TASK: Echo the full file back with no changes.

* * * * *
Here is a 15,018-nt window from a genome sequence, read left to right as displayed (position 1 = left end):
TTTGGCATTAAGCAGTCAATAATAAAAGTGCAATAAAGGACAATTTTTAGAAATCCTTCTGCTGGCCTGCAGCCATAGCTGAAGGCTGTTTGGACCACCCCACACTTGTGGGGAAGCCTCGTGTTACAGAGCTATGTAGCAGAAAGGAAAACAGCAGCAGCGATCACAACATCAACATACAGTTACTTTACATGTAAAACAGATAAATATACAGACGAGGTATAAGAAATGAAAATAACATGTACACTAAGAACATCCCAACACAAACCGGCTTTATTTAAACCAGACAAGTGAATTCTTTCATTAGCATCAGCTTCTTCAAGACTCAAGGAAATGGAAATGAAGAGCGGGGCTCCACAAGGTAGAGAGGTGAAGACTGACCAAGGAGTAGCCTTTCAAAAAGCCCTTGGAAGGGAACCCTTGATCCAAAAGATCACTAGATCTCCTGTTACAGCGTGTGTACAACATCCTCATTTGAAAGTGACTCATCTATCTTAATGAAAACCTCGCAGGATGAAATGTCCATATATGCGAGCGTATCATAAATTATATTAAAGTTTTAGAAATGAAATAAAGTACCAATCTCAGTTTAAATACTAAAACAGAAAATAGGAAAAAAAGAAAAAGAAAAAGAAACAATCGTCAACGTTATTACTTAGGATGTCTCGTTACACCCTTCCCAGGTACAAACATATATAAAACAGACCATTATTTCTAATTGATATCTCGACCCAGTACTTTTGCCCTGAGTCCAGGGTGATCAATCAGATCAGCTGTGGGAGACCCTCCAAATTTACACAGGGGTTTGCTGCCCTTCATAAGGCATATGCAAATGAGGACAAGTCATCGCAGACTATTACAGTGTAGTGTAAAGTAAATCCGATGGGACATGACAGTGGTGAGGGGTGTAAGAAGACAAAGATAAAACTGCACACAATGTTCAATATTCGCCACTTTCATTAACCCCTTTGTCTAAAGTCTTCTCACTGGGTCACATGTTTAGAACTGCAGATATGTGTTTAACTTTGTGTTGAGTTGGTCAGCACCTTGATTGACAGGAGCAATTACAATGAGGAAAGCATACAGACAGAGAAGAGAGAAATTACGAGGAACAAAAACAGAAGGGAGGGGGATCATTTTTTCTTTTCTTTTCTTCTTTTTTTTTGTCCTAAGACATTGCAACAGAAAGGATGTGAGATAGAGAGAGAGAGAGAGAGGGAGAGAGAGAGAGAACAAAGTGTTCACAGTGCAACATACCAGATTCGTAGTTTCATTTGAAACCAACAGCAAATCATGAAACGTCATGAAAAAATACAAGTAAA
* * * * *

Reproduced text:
Here is a 15,018-nt window from a genome sequence, read left to right as displayed (position 1 = left end):
TTTGGCATTAAGCAGTCAATAATAAAAGTGCAATAAAGGACAATTTTTAGAAATCCTTCTGCTGGCCTGCAGCCATAGCTGAAGGCTGTTTGGACCACCCCACACTTGTGGGGAAGCCTCGTGTTACAGAGCTATGTAGCAGAAAGGAAAACAGCAGCAGCGATCACAACATCAACATACAGTTACTTTACATGTAAAACAGATAAATATACAGACGAGGTATAAGAAATGAAAATAACATGTACACTAAGAACATCCCAACACAAACCGGCTTTATTTAAACCAGACAAGTGAATTCTTTCATTAGCATCAGCTTCTTCAAGACTCAAGGAAATGGAAATGAAGAGCGGGGCTCCACAAGGTAGAGAGGTGAAGACTGACCAAGGAGTAGCCTTTCAAAAAGCCCTTGGAAGGGAACCCTTGATCCAAAAGATCACTAGATCTCCTGTTACAGCGTGTGTACAACATCCTCATTTGAAAGTGACTCATCTATCTTAATGAAAACCTCGCAGGATGAAATGTCCATATATGCGAGCGTATCATAAATTATATTAAAGTTTTAGAAATGAAATAAAGTACCAATCTCAGTTTAAATACTAAAACAGAAAATAGGAAAAAAAGAAAAAGAAAAAGAAACAATCGTCAACGTTATTACTTAGGATGTCTCGTTACACCCTTCCCAGGTACAAACATATATAAAACAGACCATTATTTCTAATTGATATCTCGACCCAGTACTTTTGCCCTGAGTCCAGGGTGATCAATCAGATCAGCTGTGGGAGACCCTCCAAATTTACACAGGGGTTTGCTGCCCTTCATAAGGCATATGCAAATGAGGACAAGTCATCGCAGACTATTACAGTGTAGTGTAAAGTAAATCCGATGGGACATGACAGTGGTGAGGGGTGTAAGAAGACAAAGATAAAACTGCACACAATGTTCAATATTCGCCACTTTCATTAACCCCTTTGTCTAAAGTCTTCTCACTGGGTCACATGTTTAGAACTGCAGATATGTGTTTAACTTTGTGTTGAGTTGGTCAGCACCTTGATTGACAGGAGCAATTACAATGAGGAAAGCATACAGACAGAGAAGAGAGAAATTACGAGGAACAAAAACAGAAGGGAGGGGGATCATTTTTTCTTTTCTTTTCTTCTTTTTTTTTGTCCTAAGACATTGCAACAGAAAGGATGTGAGATAGAGAGAGAGAGAGAGAGGGAGAGAGAGAGAGAACAAAGTGTTCACAGTGCAACATACCAGATTCGTAGTTTCATTTGAAACCAACAGCAAATCATGAAACGTCATGAAAAAATACAAGTAAA